World Geography Part 6 – Continental drift theory of Taylor

Continental drift theory of Taylor

  1. B .Taylor postulated his concept of horizontal displacement of the continents in 1908.
  2. The main purpose of his hypothesis was to explain the problems of the origin of the folded mountains of the tertiary period.
  3. The concept of Taylor is considered to be the first attempt in the field of continental drift, though Antonio Snider presented his views about drift in the year 1858 in France.

Basic Assumption

  1. According to him, there were two land masses during the Cretaceous period.
  2. Lauratia and Gondwanaland were located near the north and south pole respectively.
  3. The continent was made of sial which was practically absent in the oceanic crust.
  4. Continent moved towards the equator, the main driving force of the continental drift was the tidal force.
  5. Continents were displaced in two ways:

(i) Equator wards movement

(ii) Westward movement


  1. Lauratia started moving away from the north pole because of the enormous tidal force of the moon towards the equator in a radial manner.
  2. This movement of landmass resulted into tensional force near the north pole which caused stretching, splitting and rupture in landmass.
  3. The displacement of the Gondwana land from the South Pole towards the equator caused splitting and disruption.
  4. Arctic sea was formed between Greenland and Serbia due to earthward movement of Lauratia.
  5. Atlantic and Indian Ocean were supposed to have been formed because of filling of gaps between the drifting continents with water.
  6. Taylor assumed that the landmasses began to move in the lobe form while drifting through the zones of lesser resistance.
  7. Thus mountain and island arcs were formed in the frontal part of the moving lobes.
  8. The Himalayas. Caucasus and Alps are considered to have been formed during equator ward movement of the Lauratia and Gondwanaland from the north and south poles respectively
  9. The Rockies and Andes formed due to westward movement of the landmasses.


  1. Taylor’s main aim was to explain the origin of the tertiary folded mountains and hence he made the continents to move at a very large scale.
  2. He described the displacement of the landmasses for thousands of kilometres, but the displacement of landmasses up to 32-64 Km would have been sufficient enough for the purpose.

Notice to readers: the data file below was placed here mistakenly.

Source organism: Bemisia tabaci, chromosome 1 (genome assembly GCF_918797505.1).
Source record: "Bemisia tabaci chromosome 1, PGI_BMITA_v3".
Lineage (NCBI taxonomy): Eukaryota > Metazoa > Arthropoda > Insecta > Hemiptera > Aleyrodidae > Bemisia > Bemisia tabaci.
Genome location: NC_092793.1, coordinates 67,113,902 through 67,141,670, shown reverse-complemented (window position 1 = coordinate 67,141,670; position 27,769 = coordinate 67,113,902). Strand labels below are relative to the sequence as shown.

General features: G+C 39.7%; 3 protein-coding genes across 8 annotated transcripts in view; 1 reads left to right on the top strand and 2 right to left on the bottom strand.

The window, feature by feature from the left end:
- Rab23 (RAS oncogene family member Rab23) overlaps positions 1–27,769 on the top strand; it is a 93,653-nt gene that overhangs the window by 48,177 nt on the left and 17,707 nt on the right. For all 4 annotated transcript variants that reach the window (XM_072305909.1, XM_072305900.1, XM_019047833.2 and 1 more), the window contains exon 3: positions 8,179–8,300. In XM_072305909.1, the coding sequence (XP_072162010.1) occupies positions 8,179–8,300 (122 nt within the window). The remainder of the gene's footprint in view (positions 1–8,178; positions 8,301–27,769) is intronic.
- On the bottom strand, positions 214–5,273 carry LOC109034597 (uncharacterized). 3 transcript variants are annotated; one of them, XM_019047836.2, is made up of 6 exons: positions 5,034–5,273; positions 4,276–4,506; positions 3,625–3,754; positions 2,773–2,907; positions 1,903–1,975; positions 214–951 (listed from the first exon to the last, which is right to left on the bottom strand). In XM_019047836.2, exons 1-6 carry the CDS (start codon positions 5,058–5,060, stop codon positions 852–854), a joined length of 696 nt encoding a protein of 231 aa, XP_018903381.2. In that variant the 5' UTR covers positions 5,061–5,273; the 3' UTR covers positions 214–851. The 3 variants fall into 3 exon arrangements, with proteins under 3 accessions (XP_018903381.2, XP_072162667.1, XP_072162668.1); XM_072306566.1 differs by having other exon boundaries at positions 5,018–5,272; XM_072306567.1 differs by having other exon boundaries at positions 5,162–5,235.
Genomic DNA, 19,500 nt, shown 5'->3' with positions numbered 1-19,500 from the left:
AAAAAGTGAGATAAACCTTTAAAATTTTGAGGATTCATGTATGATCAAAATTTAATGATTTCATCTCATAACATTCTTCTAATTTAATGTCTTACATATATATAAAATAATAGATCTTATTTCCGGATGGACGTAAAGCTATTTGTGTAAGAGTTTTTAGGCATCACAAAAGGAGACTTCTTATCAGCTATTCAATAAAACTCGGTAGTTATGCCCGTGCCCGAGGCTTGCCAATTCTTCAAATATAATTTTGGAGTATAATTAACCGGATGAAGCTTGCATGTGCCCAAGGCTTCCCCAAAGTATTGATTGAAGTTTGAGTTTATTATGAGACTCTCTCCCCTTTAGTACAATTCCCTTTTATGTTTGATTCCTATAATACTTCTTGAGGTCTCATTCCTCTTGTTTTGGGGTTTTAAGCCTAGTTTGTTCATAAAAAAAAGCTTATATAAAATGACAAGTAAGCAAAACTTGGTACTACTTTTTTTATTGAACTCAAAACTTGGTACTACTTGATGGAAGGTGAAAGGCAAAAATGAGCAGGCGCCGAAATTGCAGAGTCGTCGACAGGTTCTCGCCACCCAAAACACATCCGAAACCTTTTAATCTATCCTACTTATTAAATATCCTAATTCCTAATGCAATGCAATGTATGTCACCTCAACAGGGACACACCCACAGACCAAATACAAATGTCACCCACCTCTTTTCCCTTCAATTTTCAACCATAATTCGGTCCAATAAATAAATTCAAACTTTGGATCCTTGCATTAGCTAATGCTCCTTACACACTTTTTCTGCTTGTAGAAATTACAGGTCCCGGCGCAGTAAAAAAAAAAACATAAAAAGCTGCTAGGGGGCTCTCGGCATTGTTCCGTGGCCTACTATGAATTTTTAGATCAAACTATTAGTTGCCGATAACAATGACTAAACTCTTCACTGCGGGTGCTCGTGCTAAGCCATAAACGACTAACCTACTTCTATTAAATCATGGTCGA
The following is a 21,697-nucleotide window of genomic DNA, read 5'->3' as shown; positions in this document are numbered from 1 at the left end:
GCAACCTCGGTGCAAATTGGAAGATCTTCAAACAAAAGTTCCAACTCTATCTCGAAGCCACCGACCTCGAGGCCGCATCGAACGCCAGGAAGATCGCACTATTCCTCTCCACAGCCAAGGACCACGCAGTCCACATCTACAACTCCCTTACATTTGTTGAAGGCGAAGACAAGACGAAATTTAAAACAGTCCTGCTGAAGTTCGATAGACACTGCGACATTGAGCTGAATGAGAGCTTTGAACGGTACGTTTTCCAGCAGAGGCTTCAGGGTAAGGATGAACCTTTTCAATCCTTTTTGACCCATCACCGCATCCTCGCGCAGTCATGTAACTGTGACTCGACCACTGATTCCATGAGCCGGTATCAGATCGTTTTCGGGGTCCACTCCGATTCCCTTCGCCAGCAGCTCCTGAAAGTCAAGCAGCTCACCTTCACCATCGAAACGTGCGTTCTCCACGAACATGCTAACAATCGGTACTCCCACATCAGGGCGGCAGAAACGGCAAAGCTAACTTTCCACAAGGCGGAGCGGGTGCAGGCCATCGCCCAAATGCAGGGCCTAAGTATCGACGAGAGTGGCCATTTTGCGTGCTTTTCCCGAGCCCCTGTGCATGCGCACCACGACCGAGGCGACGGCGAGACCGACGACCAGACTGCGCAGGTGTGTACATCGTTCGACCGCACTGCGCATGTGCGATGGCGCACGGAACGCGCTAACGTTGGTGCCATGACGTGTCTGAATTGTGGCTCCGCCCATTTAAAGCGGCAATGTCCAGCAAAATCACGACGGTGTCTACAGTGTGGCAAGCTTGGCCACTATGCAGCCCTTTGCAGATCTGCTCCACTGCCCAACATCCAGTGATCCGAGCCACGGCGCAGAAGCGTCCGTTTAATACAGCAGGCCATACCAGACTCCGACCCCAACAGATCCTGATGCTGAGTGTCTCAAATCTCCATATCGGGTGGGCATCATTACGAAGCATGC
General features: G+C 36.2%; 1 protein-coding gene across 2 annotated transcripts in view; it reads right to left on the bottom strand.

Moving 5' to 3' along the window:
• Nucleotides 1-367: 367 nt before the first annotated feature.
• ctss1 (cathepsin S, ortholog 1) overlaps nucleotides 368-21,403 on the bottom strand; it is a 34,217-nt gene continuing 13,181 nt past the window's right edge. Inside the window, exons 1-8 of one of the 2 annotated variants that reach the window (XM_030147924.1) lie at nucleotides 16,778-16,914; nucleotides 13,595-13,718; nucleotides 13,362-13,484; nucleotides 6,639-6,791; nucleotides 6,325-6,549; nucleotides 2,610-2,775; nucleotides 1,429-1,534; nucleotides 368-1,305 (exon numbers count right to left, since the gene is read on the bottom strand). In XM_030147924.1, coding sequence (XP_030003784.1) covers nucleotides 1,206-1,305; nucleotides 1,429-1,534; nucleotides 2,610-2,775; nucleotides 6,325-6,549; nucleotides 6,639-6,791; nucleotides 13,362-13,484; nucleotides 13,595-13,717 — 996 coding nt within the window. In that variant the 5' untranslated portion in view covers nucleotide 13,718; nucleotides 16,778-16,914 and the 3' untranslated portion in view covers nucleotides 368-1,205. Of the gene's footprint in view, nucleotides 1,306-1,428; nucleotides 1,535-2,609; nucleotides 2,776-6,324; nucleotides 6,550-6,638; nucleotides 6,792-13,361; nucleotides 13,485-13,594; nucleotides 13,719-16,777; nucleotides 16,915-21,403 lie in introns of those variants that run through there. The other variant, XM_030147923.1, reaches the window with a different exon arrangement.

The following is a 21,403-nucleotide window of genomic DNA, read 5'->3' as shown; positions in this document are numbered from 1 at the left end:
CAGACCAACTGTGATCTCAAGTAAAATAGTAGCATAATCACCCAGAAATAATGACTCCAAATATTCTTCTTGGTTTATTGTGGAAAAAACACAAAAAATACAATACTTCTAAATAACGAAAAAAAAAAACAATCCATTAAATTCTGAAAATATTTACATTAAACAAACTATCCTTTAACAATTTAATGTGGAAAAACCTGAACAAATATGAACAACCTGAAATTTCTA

3. The tidal force was used as the mode of displacement if it was so enormous during the Cretaceous period that it could displace the landmasses for thousands of kilometres
  4. Apart then it might have also put a break on the rotatory motion of the earth and thus rotation of the earth might have been stopped within a year.
  5. Though the concept of F.B. Taylor is not accepting his hypothesis is considered to be significant on the ground that
  6. He raised his voice very forcefully through deductive postulation against the prevalent concept of the permanency of the continents and ocean basins.

Plate tectonic theory

  1. It was a great scientific achievement of the decade of the 1960s; it is based on the two major scientific concepts

(i) The concept of continental drift

(ii) The concept of seafloor spreading

  1. The lithosphere is internally made of rigid plates (first used by Canadian geophysicist J.T. Wilson in 1965), six major plates and 20 minor plates have been identified so far.
  2. Six major plates are Eurasian plate, Indian – Australian plate, American plate, Pacific plate, African plate and Antarctic plate.
  3. J.Morgan and Le Pichon elaborated the various aspects of plate tectonics in 1968
  4. Now the continental drift and the displacement are considered a reality on the basis of plate tectonics.
  5. Tectonic plate boundaries are most important because all tectonic activities occur along the plate margins.

Capture p1

Fig- Main aspects of plate tectonics

Plate margins are generally divided into three groups

Constructive plate margins

  1. These are also called divergent plate margins or accreting plate margins.
  2. It represents the zone of divergence where there is the continuous upwelling of molten material (lava) and thus new oceanic crust is continuously formed.

Destructive plate margins

  1. These are also called consuming plate margins or convergent plate margins.
  2. Two plates move towards each other or two plates converge along a line and leading edge of one plate overrides the other plate.
  3. The overridden plate is subducted or thrust into the mantle and thus part of the crust (plate) is lost in the mantle.

Conservative plate margins

  1. These are also called shear plate margins
  2. Two plates pass or slide past one another along a transform fault and thus crust is neither created nor destroyed.

Capture p2

Fig- Different types of plate margins


Hess postulated the concept of plate tectonics in 1960, in support of continental drift.

  1. The continents and ocean move with the movement of these plates.
  2. The present shape and arrangement of continent and ocean basins could be attained because of continuous movement of different plates.

Plate tectonic theory is based on the pieces of evidence of seafloor spreading and palaeomagnetism.

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